Matty salutes Luca Bercovici’s crazy horror comedy.
Psycho (1960). Rosemary’s Baby (1968). The Exorcist (1973). The black and white Universal classics. The edgy indie swagger of ‘70s and ‘80s fright auteurs Tobe Hooper, John Carpenter and Wes Craven, and their iconic bogeymen Leatherface, Michael and Freddy. George Romero. Alien (1979). Hammer gothics and the Corman Poe Cycle. German Expressionism. The newer — quote, unquote — ‘elevated’ stuff a la It Follows (2017), The Witch (2017), and Midsommar (2019).
At the risk of blithely dismissing over one-hundred years of masterworks, in the pantheon of horror film influence, it’s always the usual suspects, isn’t it? The same ol’ (admittedly brilliant) texts, wheeled out time and time again by filmmakers when they discuss what inspired their work, for better or worse. What a joy, then, when something different is cited as a motivator. Something tackier and more low-brow…
Having scored a hit with Warlock: The Armageddon (1992) — which, while far from a box office smash, did excellent business on VHS — Peter Abrams and Robert Levy’s Tapestry Films were approached by Warlock: The Armageddon’s financier and distributor, Trimark Pictures, to make a ‘thing’ movie: i.e. a horror flick with a simple, high concept, Ronseal-esque title. Also part of this conversation was actor, writer, director, and general multi-disciplined B-movie journeyman Luca Bercovici. Bercovici had just completed the Tapestry-produced Dark Tide (1994) which Trimark’s video arm, Vidmark, had issued on cassette, and the Ghoulies (1985) and Rockula (1990) helmer was promptly hired to write and direct the script for a tongue-in-cheek shocker Tapestry stalwart Sam Bernard conceived called THE GRANNY (1995). And though Trimark would quickly renege their interest in the project, it was one of their biggest, if hardly illustrious, hits that was a vital component in shaping The Granny’s look, feel, and franchise potential.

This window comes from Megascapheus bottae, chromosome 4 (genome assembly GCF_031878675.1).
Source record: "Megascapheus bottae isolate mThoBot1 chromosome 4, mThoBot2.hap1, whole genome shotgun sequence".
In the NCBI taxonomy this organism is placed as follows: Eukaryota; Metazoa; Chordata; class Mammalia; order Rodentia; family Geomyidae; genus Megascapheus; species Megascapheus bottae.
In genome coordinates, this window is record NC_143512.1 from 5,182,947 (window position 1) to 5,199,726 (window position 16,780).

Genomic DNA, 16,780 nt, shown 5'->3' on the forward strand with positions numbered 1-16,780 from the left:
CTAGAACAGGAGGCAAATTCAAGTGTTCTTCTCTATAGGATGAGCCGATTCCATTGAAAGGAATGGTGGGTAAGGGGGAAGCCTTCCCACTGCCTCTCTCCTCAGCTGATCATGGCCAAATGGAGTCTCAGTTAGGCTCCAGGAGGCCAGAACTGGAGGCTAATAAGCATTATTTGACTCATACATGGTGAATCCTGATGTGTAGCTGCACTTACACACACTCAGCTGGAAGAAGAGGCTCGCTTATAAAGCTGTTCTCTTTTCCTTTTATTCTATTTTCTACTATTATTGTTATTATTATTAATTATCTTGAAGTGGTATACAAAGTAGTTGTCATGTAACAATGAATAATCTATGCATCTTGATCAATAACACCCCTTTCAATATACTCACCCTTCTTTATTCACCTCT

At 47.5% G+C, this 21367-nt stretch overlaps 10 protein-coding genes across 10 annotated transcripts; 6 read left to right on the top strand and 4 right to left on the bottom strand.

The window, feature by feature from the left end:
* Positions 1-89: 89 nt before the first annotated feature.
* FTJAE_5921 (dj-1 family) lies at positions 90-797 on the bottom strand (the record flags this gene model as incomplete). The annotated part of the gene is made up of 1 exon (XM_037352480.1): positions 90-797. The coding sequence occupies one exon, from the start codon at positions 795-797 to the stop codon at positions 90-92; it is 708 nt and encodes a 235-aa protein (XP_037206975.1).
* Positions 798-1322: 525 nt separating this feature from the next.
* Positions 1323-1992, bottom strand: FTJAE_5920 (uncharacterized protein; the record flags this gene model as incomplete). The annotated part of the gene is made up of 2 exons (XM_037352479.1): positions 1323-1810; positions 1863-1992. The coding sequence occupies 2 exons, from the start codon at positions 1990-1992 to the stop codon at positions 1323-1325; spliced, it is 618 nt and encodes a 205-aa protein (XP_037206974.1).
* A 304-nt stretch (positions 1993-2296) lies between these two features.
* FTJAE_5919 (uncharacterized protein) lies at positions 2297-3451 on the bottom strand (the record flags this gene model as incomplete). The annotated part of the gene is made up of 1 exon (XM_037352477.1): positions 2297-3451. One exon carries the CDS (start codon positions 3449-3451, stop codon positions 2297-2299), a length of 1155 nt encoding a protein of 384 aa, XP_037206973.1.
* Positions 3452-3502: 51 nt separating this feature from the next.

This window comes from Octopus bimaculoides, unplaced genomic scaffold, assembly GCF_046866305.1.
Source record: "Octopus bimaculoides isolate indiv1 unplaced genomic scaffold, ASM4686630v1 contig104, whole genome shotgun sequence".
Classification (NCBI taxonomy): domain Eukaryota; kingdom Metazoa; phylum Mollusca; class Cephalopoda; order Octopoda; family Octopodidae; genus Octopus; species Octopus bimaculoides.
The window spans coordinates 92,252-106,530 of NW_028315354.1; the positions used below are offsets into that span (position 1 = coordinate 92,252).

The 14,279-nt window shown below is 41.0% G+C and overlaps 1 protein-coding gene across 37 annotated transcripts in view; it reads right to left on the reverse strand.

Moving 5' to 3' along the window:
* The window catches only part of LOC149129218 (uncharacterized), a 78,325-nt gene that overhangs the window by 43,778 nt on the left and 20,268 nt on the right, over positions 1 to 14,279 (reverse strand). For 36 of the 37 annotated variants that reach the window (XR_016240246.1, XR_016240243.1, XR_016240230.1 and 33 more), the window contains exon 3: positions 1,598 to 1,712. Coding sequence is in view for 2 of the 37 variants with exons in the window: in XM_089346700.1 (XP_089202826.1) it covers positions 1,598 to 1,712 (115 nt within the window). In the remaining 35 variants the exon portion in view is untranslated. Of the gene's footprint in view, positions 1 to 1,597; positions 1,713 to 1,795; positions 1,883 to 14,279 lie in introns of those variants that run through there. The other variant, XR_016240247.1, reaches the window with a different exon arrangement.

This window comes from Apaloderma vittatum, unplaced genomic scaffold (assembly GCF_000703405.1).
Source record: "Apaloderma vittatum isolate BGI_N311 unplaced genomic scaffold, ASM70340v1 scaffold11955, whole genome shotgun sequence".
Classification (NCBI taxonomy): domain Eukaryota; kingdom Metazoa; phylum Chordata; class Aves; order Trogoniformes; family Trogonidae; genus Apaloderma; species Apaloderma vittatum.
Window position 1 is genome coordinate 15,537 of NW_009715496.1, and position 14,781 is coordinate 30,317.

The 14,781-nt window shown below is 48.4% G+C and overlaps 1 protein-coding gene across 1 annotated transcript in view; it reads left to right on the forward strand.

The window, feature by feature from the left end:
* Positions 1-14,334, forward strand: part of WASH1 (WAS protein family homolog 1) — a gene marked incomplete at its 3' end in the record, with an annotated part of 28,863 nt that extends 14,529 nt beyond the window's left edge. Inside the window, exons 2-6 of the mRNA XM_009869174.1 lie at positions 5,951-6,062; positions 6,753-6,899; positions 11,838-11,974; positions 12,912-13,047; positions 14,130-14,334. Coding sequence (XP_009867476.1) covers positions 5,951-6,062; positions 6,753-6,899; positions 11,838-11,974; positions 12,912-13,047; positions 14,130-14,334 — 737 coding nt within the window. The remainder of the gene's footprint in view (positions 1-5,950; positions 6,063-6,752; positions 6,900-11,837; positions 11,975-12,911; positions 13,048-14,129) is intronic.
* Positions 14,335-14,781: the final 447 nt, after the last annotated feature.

Speaking to Fangoria during shooting, Bernard said that it was Trimark’s lucrative Leprechaun (1993) series that encouraged him to go the larfs-and-jolts route, his ultimate desire being to fashion The Granny into a three or four-strong saga . That, of course, didn’t happen. Released on tape stateside by WarnerVision Home Video and here in the U.K. by High Fliers (as ‘The Matriarch’), The Granny never spawned a sequel. Instead, despite the film’s open ending, its eponymous geriatric menace joined Shocker’s (1989) Horace Pinker, House III: The Horror Show’s (1989) Max Jenke, and fellow mid ‘90s DTV aspirants Sleepstalker (1995), Ice Cream Man (1995), and Night of the Scarecrow (1995) in the single strike and done stakes before vanishing into obscurity. It does, though, remain a canny chamber piece well worth uncovering — primarily because Bercovici’s heady blend of Lep-lite kitsch with his own touchstones (Beetlejuice (1988)-tinged mirth; Death Becomes Her (1992)-ish cattiness; and William Castle-spiked ghoulish camp) is almost completely unlike anything else you’ll ever see.
Granted, employing such a tired and oft-used statement as ‘unlike anything else you’ll ever see’ to highlight that fact is a little off. But that’s the essence of The Granny: it’s predictable in its footing and structure yet totally — wonderfully — off in its delivery. At its core is a pulpy premise in which a shady dysfunctional family, gathered at their ancestral home for Thanksgiving, attempt to poison the titular crone in order to get their mitts on the rich old girl’s readies. Originally set to be played by the Academy Award-winning Shelley Winters, Stella Stevens was cast as the venomous, wheelchair-bound figurehead a fortnight prior to production when Winters was stricken with shingles . To accommodate, The Granny’s start date was pushed back from 11th July 1994 to 8th August, putting further strain on a film already poised to stretch its low budget (“in or around” the $1million range — industry parlance for anywhere between $750,000 and the quoted price) and short eighteen day schedule to the limit. Thankfully, the delay was worth it. Cantankerous, volatile and as disgusted by her greedy, selfish clan as we are (“You’re a load I should have swallowed!” she barks at her son, Albert), Stevens is a hoot as Granny Anastasia, unleashing a hilarious tour de force turn. It is, mind, a performance that comes with a caveat — albeit a caveat that’s the key to unlocking and appreciating the rest of the film.